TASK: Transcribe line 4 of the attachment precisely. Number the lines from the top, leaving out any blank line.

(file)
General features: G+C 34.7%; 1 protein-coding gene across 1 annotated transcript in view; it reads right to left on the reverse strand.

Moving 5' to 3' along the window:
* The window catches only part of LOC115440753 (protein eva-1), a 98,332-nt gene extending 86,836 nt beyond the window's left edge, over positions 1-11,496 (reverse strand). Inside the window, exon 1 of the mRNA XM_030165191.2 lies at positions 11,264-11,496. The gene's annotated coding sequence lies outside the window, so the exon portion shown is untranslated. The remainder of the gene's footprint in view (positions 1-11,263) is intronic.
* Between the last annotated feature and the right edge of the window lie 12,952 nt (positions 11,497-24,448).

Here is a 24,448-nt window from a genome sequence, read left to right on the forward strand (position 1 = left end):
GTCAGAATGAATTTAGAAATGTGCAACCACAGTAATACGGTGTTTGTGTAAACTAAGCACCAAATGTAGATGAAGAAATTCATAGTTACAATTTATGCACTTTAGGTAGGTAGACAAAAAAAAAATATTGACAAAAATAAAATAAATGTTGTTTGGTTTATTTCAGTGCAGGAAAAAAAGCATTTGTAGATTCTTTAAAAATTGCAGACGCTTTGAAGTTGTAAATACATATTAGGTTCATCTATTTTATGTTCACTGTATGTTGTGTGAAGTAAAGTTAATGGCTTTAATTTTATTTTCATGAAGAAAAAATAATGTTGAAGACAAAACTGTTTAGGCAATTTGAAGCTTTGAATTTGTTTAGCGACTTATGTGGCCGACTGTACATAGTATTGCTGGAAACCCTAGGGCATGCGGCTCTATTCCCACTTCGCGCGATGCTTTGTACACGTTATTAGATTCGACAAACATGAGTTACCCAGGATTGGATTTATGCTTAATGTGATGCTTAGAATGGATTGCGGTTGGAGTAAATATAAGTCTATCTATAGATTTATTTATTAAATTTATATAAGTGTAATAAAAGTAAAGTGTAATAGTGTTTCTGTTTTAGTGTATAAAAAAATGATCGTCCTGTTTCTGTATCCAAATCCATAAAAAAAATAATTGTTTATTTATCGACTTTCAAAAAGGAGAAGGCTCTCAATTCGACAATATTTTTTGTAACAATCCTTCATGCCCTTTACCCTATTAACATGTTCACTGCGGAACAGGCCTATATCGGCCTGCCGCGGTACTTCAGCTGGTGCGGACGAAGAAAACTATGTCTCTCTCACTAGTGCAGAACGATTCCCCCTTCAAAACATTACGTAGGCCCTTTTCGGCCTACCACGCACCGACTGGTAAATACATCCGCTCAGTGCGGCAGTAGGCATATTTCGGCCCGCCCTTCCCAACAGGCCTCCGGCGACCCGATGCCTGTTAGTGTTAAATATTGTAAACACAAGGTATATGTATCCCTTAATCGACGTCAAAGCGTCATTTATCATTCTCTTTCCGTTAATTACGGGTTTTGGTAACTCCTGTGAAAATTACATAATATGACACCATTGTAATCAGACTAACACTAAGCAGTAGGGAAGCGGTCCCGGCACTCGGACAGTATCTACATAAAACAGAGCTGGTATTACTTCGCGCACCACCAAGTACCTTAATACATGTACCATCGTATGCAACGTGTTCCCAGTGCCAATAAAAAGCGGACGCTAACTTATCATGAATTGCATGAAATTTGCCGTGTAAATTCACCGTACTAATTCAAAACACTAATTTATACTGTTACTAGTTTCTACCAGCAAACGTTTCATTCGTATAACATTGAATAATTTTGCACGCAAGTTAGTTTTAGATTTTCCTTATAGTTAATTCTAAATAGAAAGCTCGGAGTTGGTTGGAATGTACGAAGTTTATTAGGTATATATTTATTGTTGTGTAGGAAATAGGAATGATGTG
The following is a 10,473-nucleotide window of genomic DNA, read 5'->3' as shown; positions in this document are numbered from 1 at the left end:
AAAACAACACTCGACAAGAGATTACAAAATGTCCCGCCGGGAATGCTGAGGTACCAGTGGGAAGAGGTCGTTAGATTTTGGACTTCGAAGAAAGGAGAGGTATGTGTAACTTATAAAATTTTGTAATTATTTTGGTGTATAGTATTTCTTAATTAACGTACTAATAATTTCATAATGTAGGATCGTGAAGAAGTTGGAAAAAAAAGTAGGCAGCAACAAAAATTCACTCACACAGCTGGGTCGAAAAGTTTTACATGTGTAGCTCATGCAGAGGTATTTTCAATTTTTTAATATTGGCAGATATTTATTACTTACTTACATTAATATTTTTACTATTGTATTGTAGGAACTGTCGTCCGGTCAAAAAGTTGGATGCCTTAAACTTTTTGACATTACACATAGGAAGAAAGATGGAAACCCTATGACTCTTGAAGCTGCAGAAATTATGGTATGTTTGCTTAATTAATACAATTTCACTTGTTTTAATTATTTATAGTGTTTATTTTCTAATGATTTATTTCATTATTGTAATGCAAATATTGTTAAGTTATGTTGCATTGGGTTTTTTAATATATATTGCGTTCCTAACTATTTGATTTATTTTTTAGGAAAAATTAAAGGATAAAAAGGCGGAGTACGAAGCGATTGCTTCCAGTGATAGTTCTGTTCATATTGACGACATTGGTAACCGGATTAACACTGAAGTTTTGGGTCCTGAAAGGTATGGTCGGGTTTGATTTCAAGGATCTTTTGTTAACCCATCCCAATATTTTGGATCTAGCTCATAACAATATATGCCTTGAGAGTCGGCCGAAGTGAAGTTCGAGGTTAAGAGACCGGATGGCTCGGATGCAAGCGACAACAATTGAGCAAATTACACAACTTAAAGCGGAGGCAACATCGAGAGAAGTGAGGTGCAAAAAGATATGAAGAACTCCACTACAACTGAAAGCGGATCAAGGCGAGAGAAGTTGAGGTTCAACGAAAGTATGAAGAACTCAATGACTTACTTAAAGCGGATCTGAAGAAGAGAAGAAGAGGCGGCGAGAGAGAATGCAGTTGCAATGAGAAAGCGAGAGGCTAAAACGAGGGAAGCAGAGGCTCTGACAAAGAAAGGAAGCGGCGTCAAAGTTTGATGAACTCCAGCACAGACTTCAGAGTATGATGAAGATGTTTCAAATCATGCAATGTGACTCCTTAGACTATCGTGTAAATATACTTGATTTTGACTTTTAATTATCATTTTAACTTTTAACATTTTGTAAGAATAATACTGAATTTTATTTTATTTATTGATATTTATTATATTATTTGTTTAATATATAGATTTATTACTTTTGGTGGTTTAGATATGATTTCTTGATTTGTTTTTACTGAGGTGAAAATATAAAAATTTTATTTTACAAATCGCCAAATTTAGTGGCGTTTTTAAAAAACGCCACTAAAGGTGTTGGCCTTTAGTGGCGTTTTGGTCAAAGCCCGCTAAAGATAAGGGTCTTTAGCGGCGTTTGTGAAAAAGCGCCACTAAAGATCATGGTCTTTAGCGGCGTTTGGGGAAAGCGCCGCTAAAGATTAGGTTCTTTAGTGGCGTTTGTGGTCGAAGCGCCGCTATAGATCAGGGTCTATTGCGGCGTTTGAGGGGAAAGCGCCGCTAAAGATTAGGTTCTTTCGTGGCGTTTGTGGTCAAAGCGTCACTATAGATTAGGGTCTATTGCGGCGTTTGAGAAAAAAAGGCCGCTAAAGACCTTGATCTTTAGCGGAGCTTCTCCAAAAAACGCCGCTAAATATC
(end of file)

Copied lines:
* Between the last annotated feature and the right edge of the window lie 12,952 nt (positions 11,497-24,448).